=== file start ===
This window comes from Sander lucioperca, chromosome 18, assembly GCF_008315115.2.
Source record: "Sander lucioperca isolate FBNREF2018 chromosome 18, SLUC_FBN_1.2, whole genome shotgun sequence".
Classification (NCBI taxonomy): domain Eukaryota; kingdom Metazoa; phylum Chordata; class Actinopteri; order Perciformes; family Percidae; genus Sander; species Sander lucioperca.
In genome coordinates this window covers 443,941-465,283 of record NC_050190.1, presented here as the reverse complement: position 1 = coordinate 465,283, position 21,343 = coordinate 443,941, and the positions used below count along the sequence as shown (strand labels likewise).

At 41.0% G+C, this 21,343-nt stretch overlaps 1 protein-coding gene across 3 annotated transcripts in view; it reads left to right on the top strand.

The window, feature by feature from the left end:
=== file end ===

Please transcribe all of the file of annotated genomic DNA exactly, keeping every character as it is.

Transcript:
This window comes from Sander lucioperca, chromosome 18, assembly GCF_008315115.2.
Source record: "Sander lucioperca isolate FBNREF2018 chromosome 18, SLUC_FBN_1.2, whole genome shotgun sequence".
Classification (NCBI taxonomy): domain Eukaryota; kingdom Metazoa; phylum Chordata; class Actinopteri; order Perciformes; family Percidae; genus Sander; species Sander lucioperca.
In genome coordinates this window covers 443,941-465,283 of record NC_050190.1, presented here as the reverse complement: position 1 = coordinate 465,283, position 21,343 = coordinate 443,941, and the positions used below count along the sequence as shown (strand labels likewise).

At 41.0% G+C, this 21,343-nt stretch overlaps 1 protein-coding gene across 3 annotated transcripts in view; it reads left to right on the top strand.

The window, feature by feature from the left end: